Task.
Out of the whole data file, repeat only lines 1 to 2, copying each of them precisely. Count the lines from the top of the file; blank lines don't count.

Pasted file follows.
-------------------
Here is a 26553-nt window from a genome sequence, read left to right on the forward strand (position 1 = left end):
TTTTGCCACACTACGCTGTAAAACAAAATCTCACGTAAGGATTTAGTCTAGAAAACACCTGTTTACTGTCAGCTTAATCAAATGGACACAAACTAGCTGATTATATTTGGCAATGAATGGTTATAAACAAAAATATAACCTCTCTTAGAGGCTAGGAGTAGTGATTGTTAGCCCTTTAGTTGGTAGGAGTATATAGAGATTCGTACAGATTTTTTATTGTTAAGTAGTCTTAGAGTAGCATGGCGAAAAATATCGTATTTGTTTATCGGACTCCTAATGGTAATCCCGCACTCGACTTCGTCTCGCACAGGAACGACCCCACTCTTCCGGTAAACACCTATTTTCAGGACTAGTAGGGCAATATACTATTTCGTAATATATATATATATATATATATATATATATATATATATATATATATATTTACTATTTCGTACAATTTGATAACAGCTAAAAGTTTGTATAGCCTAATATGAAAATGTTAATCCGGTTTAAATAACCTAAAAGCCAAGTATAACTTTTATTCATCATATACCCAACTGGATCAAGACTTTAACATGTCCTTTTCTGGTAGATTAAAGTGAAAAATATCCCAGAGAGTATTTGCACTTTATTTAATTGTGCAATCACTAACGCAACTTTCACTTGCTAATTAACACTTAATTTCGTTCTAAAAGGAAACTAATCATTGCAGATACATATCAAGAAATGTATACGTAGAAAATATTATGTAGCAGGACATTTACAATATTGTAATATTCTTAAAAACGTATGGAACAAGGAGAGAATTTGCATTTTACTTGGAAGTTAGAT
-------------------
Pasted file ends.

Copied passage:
Here is a 26553-nt window from a genome sequence, read left to right on the forward strand (position 1 = left end):
TTTTGCCACACTACGCTGTAAAACAAAATCTCACGTAAGGATTTAGTCTAGAAAACACCTGTTTACTGTCAGCTTAATCAAATGGACACAAACTAGCTGATTATATTTGGCAATGAATGGTTATAAACAAAAATATAACCTCTCTTAGAGGCTAGGAGTAGTGATTGTTAGCCCTTTAGTTGGTAGGAGTATATAGAGATTCGTACAGATTTTTTATTGTTAAGTAGTCTTAGAGTAGCATGGCGAAAAATATCGTATTTGTTTATCGGACTCCTAATGGTAATCCCGCACTCGACTTCGTCTCGCACAGGAACGACCCCACTCTTCCGGTAAACACCTATTTTCAGGACTAGTAGGGCAATATACTATTTCGTAATATATATATATATATATATATATATATATATATATATATATATATATTTACTATTTCGTACAATTTGATAACAGCTAAAAGTTTGTATAGCCTAATATGAAAATGTTAATCCGGTTTAAATAACCTAAAAGCCAAGTATAACTTTTATTCATCATATACCCAACTGGATCAAGACTTTAACATGTCCTTTTCTGGTAGATTAAAGTGAAAAATATCCCAGAGAGTATTTGCACTTTATTTAATTGTGCAATCACTAACGCAACTTTCACTTGCTAATTAACACTTAATTTCGTTCTAAAAGGAAACTAATCATTGCAGATACATATCAAGAAATGTATACGTAGAAAATATTATGTAGCAGGACATTTACAATATTGTAATATTCTTAAAAACGTATGGAACAAGGAGAGAATTTGCATTTTACTTGGAAGTTAGAT